The Real Message of Assimilation

WebdeskJul 12, 2021, 06:42 PM IST

The Real Message of Assimilation

We must revive once again the parakrama-vad. For that, we should make it clear that the non-Hindu who lives here has a rashtra dharma (national responsibility), a samaja dharma (duty to society), a kula dharma (duty to ancestors), and only in his vyakti dharma (personal faith) he can choose any path which satisfies his spiritual urge. If, even after fulfilling all those various duties in social life, anybody says that he has studied Quran Sharif or the Bible and that way of worship strikes a sympathetic chord in his heart, that he can pray better through that path of devotion, we have absolutely no objection. Thus he has his choice in a portion of his individual life. For the rest, he must be one with the national current. That is real assimilation”.  – Sri M S Golwalkar (Guruji),  Second Sarsanghachalak, Rashtriya Swayamsevak Sangh 


What can be termed a landmark speech on the Hindu-Muslim relations by RSS Sarsanghchalak Dr Mohan Bhagwat has evoked multiple reactions on expected lines. Various sections of society, including Muslim intellectuals, welcomed the message of unity and assimilation. The obvious ones came from the RSS-haters, who use the nationalist organisation as a punching bag. The limitations of their politics have already been exposed, so their reactions are not even worth considering. The most ruthless and baseless reactions came on social media platforms by celebrities who vouch for the Hindu cause. Through this speech, ‘Sangh has diluted the cause of Hindutva and confused the Hindus’, was their generic tone. It was mainly based on the media headlines of ‘DNA of all Bharatiyas is same’ and ‘people indulging in lynching are not Hindus’. To understand the importance and context of these two utterances, we need to decode the entire speech.


First of all, the RSS Sarsanghchalak was not addressing the Sangh Swayamsevaks or the Hindu society. Through Muslim intellectuals gathered at a book release function organised by a forum called Rashtriya Muslim Manch, Dr Bhagwat was addressing the Muslim population of Bharat. While doing so, he was speaking from the position of strength.  Without any attempt of image makeover or project of political exercise, he made it clear that the message given by the book was sincere, so he accepted the invitation.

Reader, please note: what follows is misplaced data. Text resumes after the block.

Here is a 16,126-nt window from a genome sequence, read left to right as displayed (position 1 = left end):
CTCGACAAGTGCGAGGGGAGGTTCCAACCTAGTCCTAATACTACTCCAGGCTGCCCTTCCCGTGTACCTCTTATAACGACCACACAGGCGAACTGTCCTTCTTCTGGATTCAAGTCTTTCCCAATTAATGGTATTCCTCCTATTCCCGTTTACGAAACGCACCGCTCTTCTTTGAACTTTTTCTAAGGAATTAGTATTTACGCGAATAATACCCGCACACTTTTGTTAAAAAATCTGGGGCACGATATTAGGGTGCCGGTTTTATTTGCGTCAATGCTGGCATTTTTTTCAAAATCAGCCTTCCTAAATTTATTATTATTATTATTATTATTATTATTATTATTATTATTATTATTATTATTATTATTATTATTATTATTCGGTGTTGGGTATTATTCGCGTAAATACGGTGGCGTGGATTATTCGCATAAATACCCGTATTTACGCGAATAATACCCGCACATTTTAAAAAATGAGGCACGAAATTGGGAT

More significantly, he did not dilute the position vis-a-via the Sangh exposition of Hindu Rashtra. One motherland, shared culture, and the same ancestry are the three fundamentals of our nationhood, which defines the Hindu Rashtra. While explaining these fundamentals of Hindu Rashtra, his message against theocracy and the practice of conversion was unambiguous. Accepting and respecting the diversity of faiths is a pre-condition to be part of the Bharatiya Sanskriti. He, in fact, called out the ills of ‘Islamic aggression’ and the root causes of Hindu-Muslim tensions and rioting. No one would do that in order to appease.


What Dr Mohan Bhagwat did through this speech is nothing but an extension of what Shri Golwalkar Guruji talked about while prioritising Rashtra-Dharma, Samaj-Dharma and Kula-Dharma over –Vyakti-Dharma (Religion). Manifesting the spirituality based life and world view in all aspects of life has been the essence of Hindutva. That is the only way to achieve assimilation in Bharat. There is no concept of ‘exclusion’ in Bharatiya languages, as explained by Swami Vivekananda in his Chicago speech. On the same lines, Hindu Rashtra cannot think of a society by eliminating some sections. The Sarsanghchalak just communicated this position to the Muslim intellectuals. 


Bharat had succeeded in assimilating all invading hordes into its society. Historically, there have been several attempts to integrate Muslims, too, into the national mainstream but each time forces within represented by regressive but influential clergy scuttled every effort for unity. In recent times, it happens mainly due to the mindset of giving concessions to Muslims at the cost of the majority. Without addressing the fundamentals of Islam on the cultural and religious grounds to tune it to the Bharatiya traditions, unity or assimilation merely with political and economic considerations, is not possible is the clear message. Though multiple Islamic faiths exist only in Bharat with the common civilisational values, the combination of political and religious leaders creates discord. This process, in turn, instills the seeds of ‘minorityism’ and separatism.   


The Sangh initiated the dialogue long back; this was the public pronouncement of the same. Ghettoism and fear-psychosis are not the means to build a powerful, prosperous and peaceful nation, which was the underlying point of the entire speech. RSS would, in any case, continue the core project of national reconstruction through character building. It is for the Muslim intellectuals whether to guide the community towards assimilation by devising reforms based on intellectual churning or continuing with the ‘separatist’ mindset based on a phobia of some kind created by the ‘Islamist-secularist’ combination.  




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